From Malcolm Gladwell's article, "Why is it so difficult to develop drugs for cancer?":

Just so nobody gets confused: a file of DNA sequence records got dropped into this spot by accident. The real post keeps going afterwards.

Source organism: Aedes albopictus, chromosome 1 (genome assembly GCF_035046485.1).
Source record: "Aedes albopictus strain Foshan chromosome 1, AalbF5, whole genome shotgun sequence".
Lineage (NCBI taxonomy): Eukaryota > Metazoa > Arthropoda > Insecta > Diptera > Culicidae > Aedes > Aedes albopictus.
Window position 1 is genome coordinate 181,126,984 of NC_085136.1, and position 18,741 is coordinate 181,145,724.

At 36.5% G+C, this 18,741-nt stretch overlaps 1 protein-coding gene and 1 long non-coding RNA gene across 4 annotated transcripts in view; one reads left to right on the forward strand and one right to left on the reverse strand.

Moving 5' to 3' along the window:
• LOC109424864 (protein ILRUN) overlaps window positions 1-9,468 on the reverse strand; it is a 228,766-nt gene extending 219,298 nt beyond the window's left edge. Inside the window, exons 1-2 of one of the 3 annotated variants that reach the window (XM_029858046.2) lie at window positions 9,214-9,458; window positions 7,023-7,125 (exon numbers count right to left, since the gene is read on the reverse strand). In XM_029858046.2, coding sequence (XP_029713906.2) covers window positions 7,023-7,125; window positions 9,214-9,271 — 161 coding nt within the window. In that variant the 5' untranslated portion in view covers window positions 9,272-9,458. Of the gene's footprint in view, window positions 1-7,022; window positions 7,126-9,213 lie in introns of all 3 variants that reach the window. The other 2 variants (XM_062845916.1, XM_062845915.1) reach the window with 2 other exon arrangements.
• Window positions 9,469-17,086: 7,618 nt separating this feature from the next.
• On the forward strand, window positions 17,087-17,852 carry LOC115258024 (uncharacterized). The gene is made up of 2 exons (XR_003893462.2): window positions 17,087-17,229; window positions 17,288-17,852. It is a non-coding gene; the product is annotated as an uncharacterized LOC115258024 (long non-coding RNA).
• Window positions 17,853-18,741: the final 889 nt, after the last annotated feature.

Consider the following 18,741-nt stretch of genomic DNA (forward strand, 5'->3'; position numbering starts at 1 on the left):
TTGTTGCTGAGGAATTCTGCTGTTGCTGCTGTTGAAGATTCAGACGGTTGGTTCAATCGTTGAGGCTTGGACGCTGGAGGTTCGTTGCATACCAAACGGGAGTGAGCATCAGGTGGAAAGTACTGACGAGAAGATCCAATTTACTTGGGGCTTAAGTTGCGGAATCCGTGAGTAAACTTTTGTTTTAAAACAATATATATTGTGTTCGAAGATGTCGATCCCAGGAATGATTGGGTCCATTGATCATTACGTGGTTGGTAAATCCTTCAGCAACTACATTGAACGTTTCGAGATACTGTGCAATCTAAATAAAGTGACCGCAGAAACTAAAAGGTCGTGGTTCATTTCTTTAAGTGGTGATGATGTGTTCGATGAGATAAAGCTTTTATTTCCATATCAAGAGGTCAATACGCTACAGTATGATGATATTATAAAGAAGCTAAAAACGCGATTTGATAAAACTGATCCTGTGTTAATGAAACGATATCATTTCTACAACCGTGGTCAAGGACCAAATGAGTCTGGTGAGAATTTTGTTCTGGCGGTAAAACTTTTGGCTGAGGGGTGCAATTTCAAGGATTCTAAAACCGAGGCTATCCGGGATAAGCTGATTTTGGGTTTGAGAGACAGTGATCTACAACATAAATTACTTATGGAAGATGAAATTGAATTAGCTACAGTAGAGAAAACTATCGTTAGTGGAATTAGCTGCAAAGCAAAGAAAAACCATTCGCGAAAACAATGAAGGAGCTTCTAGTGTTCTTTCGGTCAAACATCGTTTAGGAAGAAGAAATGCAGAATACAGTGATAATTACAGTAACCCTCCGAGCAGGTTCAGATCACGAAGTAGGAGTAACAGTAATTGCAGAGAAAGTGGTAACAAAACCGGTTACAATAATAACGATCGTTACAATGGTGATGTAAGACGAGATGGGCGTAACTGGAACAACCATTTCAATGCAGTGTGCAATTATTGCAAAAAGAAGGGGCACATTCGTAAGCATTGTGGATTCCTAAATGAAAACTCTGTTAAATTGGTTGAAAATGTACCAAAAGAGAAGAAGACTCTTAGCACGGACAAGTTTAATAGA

An early financial backer of Chen's was Michael Milken, the junk-bond king of the nineteen-eighties who, after being treated for prostate cancer, became a major cancer philanthropist. "I told Milken my story," Chen said, "and very quickly he said, 'I'm going to give you four million dollars. Do whatever you want.' Right away, Milken thought of Russia. Someone had told him that the Russians had had, for a long time, thousands of chemists in one city making compounds, and none of those compounds had been disclosed." Chen's first purchase was a batch of twenty-two thousand chemicals, gathered from all over Russia and Ukraine. They cost about ten dollars each, and came in tiny glass vials. With his money from Milken, Chen then bought a six-hundred-thousand-dollar state-of-the-art drug-screening machine. It was a big, automated Rube Goldberg contraption that could test ninety-six compounds at a time and do a hundred batches a day. A robotic arm would deposit a few drops of each chemical onto a plate, followed by a clump of cancer cells and a touch of blue dye. The mixture was left to sit for a week, and then reexamined. If the cells were still alive, they would show as blue. If the chemical killed the cancer cells, the fluid would be clear.Read on.
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